In one embodiment the dentist or surgeon attaches a head strap made from pieces of silicone tube to the loupes by simply sliding the ends of the two hanging ends over the ends of the loupe temples. The size, and the texture of the inside surface of the silicone ensures a tight fit on most standard loupes whilst the smooth outer surface ensures a highly hygienic surface which is easy to disinfect with wipes. The size of the head band is adjusted by sliding cylindrical magnets located inside the silicone tubes up, or down. Once the loupes are placed on the head, a simple hand movement to touch the two magnets together secures the head strap to the lower back of the head and ensures that the loupes are steady, as well as transferring the weight of the loupes away from the nose bridge to the back of the head. The weight of the connector at the end of the head strap behind the head can be adjusted to balance the weight of the loupes front to back. In this embodiment the head strap is easily disinfected, is light weight, is easily adjusted, fits most manufactured loupes and is simple and quick to attach and detach from the head.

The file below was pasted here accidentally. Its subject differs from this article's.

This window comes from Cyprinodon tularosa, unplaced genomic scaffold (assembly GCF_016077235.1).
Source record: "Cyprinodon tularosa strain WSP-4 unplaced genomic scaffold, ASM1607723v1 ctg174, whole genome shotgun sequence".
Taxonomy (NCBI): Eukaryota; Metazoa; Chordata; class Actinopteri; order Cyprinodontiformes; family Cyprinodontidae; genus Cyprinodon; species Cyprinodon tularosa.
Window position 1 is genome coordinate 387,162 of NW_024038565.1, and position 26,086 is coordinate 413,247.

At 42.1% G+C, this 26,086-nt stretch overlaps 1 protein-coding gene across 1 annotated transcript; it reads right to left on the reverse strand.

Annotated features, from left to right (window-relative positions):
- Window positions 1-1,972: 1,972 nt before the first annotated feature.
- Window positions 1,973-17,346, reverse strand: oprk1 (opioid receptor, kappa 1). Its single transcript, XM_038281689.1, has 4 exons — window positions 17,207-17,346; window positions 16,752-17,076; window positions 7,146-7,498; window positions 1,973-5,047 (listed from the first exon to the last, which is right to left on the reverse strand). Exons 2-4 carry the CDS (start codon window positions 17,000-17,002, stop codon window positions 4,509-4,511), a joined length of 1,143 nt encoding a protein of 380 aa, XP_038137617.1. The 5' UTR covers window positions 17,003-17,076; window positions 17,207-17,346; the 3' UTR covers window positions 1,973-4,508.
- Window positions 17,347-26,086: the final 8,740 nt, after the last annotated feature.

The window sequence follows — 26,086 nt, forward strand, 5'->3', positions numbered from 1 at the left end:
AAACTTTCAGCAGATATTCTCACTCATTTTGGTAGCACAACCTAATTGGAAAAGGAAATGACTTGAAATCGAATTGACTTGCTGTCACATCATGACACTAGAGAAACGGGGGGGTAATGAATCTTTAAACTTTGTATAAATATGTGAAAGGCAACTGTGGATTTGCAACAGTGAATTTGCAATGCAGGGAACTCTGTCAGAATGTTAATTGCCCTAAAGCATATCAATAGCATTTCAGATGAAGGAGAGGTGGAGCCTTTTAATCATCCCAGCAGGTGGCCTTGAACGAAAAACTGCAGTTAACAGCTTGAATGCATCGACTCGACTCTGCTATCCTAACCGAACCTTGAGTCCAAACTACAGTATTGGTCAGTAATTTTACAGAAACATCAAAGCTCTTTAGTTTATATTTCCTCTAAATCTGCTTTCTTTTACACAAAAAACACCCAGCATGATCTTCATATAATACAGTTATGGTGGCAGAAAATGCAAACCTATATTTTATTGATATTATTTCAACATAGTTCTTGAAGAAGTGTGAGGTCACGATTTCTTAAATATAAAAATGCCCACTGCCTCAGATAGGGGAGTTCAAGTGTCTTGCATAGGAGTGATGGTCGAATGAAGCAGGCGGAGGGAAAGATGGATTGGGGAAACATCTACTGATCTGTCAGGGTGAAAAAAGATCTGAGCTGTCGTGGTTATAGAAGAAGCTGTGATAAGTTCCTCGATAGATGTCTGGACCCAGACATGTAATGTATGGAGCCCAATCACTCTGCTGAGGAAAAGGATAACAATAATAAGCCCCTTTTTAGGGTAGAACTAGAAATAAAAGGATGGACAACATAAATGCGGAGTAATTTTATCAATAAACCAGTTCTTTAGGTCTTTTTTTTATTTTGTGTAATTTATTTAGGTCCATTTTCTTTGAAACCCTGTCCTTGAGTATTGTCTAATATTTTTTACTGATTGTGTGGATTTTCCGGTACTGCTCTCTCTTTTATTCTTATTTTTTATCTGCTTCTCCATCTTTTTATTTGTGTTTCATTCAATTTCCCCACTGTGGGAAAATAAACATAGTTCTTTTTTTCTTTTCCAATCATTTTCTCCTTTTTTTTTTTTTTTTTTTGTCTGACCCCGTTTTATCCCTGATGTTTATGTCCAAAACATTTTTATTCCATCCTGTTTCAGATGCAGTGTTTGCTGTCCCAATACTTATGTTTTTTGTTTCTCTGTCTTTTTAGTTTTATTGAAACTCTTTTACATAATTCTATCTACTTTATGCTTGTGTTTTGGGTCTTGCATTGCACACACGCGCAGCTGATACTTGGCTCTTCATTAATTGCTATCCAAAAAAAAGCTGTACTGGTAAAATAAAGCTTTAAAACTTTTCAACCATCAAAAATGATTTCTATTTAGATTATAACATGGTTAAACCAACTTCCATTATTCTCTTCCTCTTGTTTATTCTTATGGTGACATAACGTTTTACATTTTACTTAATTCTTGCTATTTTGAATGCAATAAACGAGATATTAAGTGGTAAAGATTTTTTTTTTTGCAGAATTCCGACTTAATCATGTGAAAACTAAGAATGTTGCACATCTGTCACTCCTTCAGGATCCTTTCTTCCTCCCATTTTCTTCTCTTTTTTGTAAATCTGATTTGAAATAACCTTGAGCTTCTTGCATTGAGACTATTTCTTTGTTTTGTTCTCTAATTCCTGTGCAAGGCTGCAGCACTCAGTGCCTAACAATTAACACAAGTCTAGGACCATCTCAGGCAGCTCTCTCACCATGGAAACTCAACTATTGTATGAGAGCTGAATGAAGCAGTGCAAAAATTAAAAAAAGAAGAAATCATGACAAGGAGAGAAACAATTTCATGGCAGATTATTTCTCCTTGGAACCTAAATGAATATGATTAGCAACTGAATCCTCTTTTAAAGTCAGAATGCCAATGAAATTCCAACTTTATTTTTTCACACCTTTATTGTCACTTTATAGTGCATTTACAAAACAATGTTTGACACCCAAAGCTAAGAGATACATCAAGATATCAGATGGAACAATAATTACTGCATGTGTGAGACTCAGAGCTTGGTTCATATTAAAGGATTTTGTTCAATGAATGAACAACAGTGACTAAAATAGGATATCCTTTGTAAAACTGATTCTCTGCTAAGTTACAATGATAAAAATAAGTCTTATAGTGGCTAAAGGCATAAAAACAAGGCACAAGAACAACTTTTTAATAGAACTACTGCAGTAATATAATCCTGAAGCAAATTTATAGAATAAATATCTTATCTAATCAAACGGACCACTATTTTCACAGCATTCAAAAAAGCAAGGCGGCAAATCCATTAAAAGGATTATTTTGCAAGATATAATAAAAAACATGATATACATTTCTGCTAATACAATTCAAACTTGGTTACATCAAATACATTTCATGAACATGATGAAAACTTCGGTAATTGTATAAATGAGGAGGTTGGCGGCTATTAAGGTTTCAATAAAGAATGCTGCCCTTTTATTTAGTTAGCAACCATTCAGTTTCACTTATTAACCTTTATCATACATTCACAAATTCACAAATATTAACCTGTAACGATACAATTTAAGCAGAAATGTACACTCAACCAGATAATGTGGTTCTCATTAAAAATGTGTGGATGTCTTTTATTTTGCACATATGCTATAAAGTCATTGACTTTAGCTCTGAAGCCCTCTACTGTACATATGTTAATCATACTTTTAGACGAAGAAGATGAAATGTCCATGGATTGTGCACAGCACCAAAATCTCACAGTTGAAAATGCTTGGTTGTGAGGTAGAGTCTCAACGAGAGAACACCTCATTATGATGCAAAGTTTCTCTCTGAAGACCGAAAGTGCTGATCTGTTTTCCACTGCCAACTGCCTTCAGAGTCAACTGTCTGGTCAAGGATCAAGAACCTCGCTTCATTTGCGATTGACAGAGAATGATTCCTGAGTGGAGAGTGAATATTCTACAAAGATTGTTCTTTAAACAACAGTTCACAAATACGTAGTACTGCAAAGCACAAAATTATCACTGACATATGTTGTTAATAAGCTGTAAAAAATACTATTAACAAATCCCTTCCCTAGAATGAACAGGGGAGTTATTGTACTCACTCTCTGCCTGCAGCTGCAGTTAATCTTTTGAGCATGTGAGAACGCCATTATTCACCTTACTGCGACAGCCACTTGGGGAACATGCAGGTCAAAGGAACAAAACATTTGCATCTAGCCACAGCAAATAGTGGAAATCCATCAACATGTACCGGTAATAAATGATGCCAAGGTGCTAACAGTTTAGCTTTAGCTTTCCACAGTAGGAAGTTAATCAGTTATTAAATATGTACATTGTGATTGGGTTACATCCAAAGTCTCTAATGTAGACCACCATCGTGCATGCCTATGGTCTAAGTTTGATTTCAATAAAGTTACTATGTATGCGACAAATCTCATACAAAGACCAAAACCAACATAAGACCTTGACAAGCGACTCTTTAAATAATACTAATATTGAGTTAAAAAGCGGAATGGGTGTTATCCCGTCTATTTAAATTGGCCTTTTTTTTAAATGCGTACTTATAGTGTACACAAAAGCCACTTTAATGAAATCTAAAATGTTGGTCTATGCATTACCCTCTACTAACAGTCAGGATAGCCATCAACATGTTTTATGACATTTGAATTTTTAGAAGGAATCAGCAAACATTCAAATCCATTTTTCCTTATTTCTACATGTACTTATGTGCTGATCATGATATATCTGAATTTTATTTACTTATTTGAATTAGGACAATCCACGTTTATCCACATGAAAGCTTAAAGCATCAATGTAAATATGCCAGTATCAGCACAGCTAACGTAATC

The present invention attaches to the loupes with a simple hand motion and also simply adjusts the size of the head strap while ensuring that the whole assembly is hygienic and easy to disinfect, and can be securely attached to most of the manufactured loupes available today.

Many features and advantages of the present invention will become apparent from reading the following description, when considered in conjunction with the accompanying drawings.

The invention also encompasses a kit of parts for constructing any of the apparatuses or apparatus elements herein described.